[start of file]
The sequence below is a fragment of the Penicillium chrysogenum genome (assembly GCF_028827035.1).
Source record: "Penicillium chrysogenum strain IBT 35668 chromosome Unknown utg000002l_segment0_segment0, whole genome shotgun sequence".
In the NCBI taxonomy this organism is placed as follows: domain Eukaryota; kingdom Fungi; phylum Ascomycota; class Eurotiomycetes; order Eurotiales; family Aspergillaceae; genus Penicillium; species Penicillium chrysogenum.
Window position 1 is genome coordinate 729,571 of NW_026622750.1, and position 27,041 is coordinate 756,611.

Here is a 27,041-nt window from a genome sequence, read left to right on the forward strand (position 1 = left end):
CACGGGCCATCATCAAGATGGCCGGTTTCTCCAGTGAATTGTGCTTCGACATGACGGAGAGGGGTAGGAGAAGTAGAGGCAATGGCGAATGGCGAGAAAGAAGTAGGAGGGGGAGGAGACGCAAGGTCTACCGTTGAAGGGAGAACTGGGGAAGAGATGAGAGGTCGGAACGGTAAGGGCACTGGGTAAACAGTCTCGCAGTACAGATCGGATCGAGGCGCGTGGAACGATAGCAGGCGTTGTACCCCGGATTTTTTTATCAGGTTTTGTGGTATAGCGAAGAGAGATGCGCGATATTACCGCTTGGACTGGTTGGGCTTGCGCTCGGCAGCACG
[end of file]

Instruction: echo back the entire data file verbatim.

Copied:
The sequence below is a fragment of the Penicillium chrysogenum genome (assembly GCF_028827035.1).
Source record: "Penicillium chrysogenum strain IBT 35668 chromosome Unknown utg000002l_segment0_segment0, whole genome shotgun sequence".
In the NCBI taxonomy this organism is placed as follows: domain Eukaryota; kingdom Fungi; phylum Ascomycota; class Eurotiomycetes; order Eurotiales; family Aspergillaceae; genus Penicillium; species Penicillium chrysogenum.
Window position 1 is genome coordinate 729,571 of NW_026622750.1, and position 27,041 is coordinate 756,611.

Here is a 27,041-nt window from a genome sequence, read left to right on the forward strand (position 1 = left end):
CACGGGCCATCATCAAGATGGCCGGTTTCTCCAGTGAATTGTGCTTCGACATGACGGAGAGGGGTAGGAGAAGTAGAGGCAATGGCGAATGGCGAGAAAGAAGTAGGAGGGGGAGGAGACGCAAGGTCTACCGTTGAAGGGAGAACTGGGGAAGAGATGAGAGGTCGGAACGGTAAGGGCACTGGGTAAACAGTCTCGCAGTACAGATCGGATCGAGGCGCGTGGAACGATAGCAGGCGTTGTACCCCGGATTTTTTTATCAGGTTTTGTGGTATAGCGAAGAGAGATGCGCGATATTACCGCTTGGACTGGTTGGGCTTGCGCTCGGCAGCACG